Web-based battle command system by Lockheed Martin undergoing limited user testing in Afghanistan

Washington, D.C., Oct 12, 2011. Lockheed Martin's web-based system, Command Web, is currently being tested in Afghanistan. Command Web allows users to access information on a battle in real-time from the int

Posted by Skyler Frink

Washington, D.C., Oct 12, 2011. Active Army units have been testing a Lockheed Martin [NYSE: LMT] web-based system that combines the power of Google Earth, Command and Control web applications and existing tactical communications systems to deliver a common operating picture of the battlefield to any network user with a laptop. The system, named Command Web, provides users with a web-based view of the mission command picture to both the commander in the tactical operating center as well as warfighters in the battlespace.

“Command Web extends the collaborative capabilities of mission command systems for those who don't have the real deal," said Lt. Col. Thomas Bentzel, the Army's product manager for Tactical Mission Command.

The Command Web system is being tested by soldiers in theater to validate the system’s architecture, requirements and user interface design. Both the Army and Lockheed Martin are using feedback from the testing to refine requirements and prioritize ongoing development for future system rollouts that will continue to expand, ultimately providing as much as 80 percent of current mission command functionality via the web environment.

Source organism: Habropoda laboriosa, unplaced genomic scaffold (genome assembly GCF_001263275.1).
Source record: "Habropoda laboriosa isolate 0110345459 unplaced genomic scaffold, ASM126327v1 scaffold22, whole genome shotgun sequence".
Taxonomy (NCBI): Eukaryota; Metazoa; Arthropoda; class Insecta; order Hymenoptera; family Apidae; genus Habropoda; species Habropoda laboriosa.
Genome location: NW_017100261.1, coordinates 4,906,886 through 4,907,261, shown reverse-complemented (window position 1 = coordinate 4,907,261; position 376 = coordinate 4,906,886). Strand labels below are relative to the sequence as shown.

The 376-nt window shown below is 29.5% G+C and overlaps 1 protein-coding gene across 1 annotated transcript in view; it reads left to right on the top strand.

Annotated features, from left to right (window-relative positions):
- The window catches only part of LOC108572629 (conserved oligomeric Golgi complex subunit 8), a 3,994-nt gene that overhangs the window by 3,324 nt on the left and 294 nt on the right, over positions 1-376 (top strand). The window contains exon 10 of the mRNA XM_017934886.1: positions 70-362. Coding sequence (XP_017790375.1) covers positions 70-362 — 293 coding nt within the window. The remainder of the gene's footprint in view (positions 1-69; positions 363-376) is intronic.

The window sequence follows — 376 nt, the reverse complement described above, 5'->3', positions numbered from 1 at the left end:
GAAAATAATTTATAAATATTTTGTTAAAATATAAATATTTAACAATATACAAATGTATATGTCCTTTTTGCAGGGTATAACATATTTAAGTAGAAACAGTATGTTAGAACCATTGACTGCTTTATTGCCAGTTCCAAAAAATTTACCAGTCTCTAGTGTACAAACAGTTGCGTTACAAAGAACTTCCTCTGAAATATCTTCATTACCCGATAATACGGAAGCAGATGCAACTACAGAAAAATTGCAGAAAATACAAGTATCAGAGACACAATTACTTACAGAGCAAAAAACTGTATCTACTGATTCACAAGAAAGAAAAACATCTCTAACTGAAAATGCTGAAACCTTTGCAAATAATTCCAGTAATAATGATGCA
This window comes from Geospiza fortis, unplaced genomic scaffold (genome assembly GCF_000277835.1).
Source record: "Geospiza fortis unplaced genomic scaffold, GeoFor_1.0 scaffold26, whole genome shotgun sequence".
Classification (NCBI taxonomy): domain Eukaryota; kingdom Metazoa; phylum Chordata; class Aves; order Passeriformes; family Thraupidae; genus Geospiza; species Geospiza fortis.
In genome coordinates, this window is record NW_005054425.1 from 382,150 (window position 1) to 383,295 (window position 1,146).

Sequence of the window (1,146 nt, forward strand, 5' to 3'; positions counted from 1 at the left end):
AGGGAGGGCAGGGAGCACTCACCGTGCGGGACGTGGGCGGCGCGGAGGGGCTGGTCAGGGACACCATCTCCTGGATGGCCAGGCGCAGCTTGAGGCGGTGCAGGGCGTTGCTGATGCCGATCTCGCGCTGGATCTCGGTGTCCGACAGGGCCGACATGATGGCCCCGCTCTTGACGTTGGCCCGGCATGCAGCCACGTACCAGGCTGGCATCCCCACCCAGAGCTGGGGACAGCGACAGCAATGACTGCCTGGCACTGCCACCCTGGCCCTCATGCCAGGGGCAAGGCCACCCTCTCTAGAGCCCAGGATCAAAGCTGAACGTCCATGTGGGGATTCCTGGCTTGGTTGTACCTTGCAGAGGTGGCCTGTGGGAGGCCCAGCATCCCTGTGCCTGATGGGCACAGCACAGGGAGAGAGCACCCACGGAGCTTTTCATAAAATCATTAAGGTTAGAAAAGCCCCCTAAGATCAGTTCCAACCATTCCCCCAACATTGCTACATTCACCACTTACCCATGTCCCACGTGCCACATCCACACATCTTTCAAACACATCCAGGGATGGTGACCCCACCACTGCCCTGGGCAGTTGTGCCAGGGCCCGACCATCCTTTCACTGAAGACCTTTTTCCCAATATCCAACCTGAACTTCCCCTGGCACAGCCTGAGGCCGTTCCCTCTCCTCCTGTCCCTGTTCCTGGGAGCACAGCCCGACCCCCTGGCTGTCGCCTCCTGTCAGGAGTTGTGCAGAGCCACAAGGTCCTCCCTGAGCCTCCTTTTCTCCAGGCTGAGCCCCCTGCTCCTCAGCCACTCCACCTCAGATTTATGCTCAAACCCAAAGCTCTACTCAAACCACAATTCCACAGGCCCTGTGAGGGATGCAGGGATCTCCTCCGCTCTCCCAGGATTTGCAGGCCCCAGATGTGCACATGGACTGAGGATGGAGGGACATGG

“Command Web brings the big picture down to the company level,” said Jim Quinn, vice president with C4ISR Systems for Lockheed Martin IS&GS-Defense. “It also provides any user with access to the Army's tactical network with actionable data to support their missions”

Designed with a standard Army Battle Command Systems interface, Command Web mimics the functionality, naming conventions and other attributes of the Army’s primary common operational picture viewer that is used in all theaters. With its web-base capability, Command Web significantly reduces the logistical support footprint for the operational user. The system’s software developer's kit enables rapid third-party development of new warfighting capabilities.

Basing the system on the National Security Agency's Ozone framework offers a non-proprietary, government-owned solution that allows for maximum interoperability. Since the Ozone framework is also used by the web version of the Distributed Common Ground System – Army (DCGS-A), the Army’s ISR enterprise, it lays the groundwork for future interoperability across the intelligence and operations communities.

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